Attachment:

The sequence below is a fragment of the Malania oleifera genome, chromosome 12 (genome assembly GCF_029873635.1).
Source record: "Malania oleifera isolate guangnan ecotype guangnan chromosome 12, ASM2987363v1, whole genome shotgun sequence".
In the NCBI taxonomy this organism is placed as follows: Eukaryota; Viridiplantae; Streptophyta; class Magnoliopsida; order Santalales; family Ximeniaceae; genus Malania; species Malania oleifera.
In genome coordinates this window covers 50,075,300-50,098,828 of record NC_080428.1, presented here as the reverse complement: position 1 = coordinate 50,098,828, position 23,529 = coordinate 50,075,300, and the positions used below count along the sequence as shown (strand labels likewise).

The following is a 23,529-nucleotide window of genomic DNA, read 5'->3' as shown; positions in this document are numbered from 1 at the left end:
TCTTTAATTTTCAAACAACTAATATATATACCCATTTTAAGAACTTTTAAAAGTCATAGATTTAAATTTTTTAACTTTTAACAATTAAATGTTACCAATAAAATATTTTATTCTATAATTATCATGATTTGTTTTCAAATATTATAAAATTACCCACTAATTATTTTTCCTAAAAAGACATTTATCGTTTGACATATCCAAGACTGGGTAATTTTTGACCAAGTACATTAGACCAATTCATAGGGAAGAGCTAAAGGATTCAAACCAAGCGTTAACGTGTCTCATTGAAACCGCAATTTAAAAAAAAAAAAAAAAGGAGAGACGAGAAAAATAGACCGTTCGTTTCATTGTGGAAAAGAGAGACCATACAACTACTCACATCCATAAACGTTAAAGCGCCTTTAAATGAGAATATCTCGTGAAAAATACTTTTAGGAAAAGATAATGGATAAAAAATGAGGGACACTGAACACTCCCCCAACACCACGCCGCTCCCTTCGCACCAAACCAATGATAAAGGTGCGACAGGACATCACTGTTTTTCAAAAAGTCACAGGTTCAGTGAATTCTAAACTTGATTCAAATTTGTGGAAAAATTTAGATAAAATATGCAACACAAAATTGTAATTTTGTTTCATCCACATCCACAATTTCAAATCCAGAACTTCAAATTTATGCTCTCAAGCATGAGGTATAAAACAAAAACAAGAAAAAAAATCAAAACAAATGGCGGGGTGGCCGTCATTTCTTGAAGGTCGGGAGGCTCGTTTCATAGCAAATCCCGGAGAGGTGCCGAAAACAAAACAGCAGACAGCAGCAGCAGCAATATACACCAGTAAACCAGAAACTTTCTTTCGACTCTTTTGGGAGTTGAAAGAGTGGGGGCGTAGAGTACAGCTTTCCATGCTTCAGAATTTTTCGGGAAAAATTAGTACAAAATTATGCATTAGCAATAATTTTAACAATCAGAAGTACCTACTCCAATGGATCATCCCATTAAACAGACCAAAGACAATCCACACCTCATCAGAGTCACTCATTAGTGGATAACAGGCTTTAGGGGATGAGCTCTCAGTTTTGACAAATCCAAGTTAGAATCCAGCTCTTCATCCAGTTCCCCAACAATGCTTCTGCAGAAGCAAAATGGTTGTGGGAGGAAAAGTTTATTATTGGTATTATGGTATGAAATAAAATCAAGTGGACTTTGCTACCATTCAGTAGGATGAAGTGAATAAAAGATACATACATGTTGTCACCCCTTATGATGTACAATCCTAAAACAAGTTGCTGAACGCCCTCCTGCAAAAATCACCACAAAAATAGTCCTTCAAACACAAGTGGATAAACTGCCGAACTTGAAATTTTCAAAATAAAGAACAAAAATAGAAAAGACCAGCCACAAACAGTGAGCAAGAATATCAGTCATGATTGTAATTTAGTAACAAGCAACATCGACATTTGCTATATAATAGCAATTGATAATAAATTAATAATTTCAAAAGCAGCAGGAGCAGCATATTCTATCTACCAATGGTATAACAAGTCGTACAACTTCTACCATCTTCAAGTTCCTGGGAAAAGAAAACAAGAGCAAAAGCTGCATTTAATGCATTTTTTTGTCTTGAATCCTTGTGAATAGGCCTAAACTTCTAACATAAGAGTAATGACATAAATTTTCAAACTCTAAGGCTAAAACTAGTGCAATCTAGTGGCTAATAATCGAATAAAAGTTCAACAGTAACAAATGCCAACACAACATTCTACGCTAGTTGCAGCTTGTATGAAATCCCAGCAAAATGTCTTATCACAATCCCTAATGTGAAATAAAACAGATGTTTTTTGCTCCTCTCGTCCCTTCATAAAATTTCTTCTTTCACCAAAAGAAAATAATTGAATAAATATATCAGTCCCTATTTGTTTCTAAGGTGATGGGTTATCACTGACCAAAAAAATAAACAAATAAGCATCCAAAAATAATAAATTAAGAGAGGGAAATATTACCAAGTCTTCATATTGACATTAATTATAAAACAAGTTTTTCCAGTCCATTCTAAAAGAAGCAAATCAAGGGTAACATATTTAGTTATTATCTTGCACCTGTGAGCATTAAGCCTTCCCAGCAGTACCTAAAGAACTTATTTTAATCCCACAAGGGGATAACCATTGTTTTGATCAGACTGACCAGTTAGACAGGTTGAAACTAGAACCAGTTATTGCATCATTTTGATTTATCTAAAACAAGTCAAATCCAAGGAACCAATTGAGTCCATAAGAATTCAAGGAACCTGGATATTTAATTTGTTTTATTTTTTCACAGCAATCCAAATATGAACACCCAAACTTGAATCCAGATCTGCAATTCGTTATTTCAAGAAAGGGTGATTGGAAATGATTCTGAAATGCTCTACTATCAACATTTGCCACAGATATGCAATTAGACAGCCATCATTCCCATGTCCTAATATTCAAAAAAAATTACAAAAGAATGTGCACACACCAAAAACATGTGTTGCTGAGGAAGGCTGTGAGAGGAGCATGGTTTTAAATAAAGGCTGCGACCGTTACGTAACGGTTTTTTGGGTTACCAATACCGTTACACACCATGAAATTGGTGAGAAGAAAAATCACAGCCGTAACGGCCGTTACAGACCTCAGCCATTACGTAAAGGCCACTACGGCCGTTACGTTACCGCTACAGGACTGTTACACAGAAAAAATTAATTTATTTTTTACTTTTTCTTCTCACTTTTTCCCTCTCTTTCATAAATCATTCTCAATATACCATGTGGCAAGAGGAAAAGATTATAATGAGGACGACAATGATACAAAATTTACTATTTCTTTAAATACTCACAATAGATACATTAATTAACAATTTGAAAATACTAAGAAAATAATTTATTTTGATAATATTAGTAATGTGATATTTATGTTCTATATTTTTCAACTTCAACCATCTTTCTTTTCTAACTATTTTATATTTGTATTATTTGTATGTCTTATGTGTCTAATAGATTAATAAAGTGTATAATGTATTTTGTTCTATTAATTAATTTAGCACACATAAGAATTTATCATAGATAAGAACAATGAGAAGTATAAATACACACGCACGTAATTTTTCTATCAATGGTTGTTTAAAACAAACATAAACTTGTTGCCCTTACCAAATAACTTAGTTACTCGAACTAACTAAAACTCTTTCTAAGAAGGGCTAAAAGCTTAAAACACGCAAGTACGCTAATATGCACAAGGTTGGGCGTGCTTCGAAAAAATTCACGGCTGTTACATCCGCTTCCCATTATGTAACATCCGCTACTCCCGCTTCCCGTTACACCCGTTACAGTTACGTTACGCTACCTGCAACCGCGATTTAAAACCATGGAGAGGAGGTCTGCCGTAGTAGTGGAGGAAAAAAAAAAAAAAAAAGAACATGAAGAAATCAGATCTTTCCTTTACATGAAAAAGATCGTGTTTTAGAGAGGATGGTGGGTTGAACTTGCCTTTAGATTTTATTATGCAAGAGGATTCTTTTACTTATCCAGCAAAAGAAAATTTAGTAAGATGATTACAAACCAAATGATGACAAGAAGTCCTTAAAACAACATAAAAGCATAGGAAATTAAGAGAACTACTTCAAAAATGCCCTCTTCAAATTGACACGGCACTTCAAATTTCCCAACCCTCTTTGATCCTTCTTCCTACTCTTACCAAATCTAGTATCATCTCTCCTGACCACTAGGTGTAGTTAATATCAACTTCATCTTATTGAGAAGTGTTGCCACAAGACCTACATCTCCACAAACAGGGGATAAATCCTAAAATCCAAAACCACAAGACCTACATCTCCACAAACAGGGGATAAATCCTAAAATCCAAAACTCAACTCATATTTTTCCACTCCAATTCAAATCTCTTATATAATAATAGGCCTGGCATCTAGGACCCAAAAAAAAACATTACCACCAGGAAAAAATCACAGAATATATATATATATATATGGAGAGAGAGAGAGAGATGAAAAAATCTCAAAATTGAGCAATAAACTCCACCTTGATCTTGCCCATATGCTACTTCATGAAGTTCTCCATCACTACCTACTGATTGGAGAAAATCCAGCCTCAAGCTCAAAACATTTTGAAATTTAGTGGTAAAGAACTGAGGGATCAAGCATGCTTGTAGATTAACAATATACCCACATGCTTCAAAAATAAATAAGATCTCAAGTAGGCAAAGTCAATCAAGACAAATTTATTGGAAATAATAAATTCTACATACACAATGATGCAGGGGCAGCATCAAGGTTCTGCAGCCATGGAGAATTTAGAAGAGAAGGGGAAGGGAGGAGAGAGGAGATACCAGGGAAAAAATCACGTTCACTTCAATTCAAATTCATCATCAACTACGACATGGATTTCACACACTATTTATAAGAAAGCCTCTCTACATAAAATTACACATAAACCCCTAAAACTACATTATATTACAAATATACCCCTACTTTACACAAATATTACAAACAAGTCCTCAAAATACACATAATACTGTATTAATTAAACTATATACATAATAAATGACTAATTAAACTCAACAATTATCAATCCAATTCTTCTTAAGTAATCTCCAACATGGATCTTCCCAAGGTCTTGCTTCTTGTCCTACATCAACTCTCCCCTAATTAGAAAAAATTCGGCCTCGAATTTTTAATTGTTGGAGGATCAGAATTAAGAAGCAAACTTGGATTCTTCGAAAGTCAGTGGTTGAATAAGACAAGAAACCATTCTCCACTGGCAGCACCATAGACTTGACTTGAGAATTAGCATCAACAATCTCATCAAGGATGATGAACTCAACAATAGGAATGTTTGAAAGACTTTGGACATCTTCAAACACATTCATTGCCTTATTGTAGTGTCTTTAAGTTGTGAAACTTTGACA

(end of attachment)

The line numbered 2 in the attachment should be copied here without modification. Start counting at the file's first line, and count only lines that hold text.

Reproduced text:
Source record: "Malania oleifera isolate guangnan ecotype guangnan chromosome 12, ASM2987363v1, whole genome shotgun sequence".